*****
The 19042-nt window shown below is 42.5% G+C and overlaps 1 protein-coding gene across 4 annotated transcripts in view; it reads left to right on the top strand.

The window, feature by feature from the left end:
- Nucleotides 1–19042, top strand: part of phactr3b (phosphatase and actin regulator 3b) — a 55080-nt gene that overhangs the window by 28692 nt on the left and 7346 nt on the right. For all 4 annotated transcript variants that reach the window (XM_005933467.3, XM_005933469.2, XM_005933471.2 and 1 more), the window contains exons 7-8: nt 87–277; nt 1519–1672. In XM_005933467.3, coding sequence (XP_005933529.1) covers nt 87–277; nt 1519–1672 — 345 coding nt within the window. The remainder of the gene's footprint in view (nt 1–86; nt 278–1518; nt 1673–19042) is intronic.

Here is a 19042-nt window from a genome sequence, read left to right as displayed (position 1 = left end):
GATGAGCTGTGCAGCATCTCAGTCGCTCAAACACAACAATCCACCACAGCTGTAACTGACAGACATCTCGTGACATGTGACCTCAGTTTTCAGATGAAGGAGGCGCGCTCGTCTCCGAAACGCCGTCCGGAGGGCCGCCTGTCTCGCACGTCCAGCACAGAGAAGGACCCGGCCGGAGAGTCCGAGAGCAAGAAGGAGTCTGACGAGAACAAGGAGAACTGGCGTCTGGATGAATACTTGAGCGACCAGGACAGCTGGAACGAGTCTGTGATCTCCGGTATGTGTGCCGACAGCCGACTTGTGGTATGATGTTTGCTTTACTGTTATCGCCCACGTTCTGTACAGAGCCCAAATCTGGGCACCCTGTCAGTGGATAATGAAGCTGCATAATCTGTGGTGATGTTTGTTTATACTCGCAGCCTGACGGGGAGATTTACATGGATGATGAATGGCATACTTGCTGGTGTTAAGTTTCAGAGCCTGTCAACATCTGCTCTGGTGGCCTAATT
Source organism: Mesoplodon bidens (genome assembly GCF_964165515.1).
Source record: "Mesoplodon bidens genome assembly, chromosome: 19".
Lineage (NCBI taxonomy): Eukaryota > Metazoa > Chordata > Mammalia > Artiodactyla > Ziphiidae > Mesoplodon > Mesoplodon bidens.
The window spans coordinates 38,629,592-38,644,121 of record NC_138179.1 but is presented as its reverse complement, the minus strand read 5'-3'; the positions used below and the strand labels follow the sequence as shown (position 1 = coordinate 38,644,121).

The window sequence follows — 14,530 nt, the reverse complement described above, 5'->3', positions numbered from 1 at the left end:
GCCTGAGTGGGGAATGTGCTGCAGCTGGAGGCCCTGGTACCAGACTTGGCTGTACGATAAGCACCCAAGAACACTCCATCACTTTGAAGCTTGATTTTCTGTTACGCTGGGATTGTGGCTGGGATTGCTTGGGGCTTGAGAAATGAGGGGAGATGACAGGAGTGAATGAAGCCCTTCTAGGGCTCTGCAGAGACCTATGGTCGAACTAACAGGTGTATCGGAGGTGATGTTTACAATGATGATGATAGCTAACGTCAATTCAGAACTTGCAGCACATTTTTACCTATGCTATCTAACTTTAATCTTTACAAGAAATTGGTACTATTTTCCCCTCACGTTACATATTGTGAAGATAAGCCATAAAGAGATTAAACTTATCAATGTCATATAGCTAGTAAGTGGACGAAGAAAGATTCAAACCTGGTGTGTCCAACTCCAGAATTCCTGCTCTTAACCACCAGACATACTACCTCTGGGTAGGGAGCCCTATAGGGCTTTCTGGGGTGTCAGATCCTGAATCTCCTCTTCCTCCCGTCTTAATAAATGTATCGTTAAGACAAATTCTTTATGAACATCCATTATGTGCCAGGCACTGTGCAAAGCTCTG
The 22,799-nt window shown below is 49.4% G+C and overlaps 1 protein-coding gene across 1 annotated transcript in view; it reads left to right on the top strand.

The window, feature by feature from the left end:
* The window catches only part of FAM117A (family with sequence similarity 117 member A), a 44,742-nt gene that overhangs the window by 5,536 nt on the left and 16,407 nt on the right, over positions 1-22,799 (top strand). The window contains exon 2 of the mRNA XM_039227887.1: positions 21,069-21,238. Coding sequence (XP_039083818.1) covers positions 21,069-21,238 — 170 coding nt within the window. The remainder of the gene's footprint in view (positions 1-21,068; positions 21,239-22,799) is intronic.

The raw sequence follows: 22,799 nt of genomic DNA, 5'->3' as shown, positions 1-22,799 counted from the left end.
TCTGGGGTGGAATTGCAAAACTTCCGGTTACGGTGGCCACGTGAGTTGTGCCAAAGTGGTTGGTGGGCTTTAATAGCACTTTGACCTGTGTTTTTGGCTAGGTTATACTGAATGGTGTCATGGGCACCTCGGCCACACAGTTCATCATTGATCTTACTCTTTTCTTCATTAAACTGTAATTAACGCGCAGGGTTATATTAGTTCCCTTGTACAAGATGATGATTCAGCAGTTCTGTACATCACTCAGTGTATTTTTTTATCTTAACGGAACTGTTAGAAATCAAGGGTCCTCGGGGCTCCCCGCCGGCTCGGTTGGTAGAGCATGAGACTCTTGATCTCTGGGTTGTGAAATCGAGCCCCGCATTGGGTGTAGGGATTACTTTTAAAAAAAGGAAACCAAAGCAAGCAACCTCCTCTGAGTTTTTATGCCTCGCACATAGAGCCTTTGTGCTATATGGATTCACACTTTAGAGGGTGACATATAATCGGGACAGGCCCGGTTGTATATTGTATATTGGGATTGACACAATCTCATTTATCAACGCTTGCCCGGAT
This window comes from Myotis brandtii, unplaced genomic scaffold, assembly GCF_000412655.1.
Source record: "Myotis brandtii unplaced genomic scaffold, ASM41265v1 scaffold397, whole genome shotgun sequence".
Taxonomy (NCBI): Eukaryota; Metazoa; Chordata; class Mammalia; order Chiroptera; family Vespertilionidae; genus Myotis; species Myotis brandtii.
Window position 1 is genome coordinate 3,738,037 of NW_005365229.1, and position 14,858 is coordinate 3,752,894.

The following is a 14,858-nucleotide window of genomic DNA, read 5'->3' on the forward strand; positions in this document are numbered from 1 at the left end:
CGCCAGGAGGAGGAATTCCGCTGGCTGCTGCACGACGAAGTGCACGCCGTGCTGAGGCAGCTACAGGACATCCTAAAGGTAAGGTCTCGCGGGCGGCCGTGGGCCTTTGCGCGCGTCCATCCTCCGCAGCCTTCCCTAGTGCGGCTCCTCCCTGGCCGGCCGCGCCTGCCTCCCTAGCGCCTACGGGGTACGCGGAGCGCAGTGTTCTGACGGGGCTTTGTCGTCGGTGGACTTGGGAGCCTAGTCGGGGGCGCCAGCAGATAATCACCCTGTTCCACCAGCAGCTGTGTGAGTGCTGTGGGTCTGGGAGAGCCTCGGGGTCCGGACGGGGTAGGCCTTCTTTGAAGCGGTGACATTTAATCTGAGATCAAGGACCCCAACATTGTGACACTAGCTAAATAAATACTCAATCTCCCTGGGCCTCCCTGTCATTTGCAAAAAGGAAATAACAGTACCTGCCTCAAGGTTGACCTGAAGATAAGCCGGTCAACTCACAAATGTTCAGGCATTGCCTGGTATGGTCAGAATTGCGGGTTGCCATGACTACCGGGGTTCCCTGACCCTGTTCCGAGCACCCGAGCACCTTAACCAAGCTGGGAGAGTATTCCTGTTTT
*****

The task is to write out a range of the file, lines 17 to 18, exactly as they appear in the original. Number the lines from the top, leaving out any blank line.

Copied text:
This window comes from Myotis brandtii, unplaced genomic scaffold, assembly GCF_000412655.1.
Source record: "Myotis brandtii unplaced genomic scaffold, ASM41265v1 scaffold397, whole genome shotgun sequence".